Osteoporosis Medication Shows Benefits in Increasing Bone Density

Article

Patients with osteoporosis got some good news at a recent conference when the results of a study showed that taking the drug denosumab can help increase bone density and keep their rate of fractures at a low level.

Patients with osteoporosis got some good news at a recent conference when the results of a study showed that taking the drug denosumab can help increase bone density and keep their rate of fractures at a low level.

The study, which applies particularly to postmenopausal women was presented at the ICE/ENDO 2014, the joint meeting of the International Society of Endocrinology and the Endocrine Society in Chicago. “This study provides reassurance to physicians and their patients that long-term treatment with denosumab for at least 8 years leads to significant increases in bone density and is safe for appropriately selected women with postmenopausal women,” E. Michael Lewicki, MD, the study’s lead author said.

Lewiecki, who also serves as a clinical assistant professor of medicine at the University of New Mexico School of Medicine in Albuquerque added, “It’s important to note that the overall risk of side effects did not increase over time.”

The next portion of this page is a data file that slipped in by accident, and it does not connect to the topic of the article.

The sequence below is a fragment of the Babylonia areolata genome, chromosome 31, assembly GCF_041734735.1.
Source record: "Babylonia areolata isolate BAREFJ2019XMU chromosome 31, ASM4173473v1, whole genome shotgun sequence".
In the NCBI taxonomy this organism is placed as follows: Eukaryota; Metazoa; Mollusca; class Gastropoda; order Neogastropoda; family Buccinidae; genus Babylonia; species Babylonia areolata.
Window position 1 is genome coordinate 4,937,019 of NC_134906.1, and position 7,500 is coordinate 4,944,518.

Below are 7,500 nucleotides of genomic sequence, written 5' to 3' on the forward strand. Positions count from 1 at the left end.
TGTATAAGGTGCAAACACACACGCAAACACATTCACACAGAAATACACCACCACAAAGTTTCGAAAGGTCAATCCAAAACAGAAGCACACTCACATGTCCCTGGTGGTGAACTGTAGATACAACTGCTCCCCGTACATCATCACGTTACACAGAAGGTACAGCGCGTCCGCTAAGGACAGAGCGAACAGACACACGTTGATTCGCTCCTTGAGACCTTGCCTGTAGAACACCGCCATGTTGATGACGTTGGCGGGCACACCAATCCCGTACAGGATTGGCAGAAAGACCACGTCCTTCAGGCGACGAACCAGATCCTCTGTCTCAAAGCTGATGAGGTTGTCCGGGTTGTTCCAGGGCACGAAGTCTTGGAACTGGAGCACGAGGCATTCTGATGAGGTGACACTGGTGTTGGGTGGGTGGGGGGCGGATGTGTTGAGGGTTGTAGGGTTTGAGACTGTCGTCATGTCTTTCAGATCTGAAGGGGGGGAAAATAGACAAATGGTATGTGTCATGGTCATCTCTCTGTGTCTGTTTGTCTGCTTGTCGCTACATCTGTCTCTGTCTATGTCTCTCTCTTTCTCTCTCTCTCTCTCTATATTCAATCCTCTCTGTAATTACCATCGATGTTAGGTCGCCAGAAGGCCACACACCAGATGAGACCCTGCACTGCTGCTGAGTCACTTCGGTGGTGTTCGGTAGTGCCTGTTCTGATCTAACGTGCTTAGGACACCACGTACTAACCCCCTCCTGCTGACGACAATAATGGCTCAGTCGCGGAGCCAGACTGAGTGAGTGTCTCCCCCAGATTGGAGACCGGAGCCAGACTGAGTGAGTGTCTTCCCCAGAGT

For most patients with osteoporosis their bones become weak so that something as simple as a cough can cause them to break so medications and other treatments that help fight fractures have become increasingly important. Lewicki said the results of his study showed that the medication was safe and helped keep fracture levels low for the patients.

Results of the study showed that in a field of almost 8000 women denosumab cut the risk of vertebral fractures by 68%. That was slightly higher than the risk of hip fracture, which was reduced by 40% and the risk of nonvertebral fractures which was cut by 20%. Over the course of 8 years, of the 3000 women who took part in the longer study bone density increased by 18.4% at the lumbar spine and 8.3% at the hip with few fractures and what Lewiecki described as a good safety profile.

The study was supported by Amgen Inc.

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